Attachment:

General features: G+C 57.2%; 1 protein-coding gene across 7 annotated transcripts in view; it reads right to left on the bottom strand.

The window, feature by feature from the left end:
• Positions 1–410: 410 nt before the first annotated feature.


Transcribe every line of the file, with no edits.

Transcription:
General features: G+C 57.2%; 1 protein-coding gene across 7 annotated transcripts in view; it reads right to left on the bottom strand.

The window, feature by feature from the left end:
• Positions 1–410: 410 nt before the first annotated feature.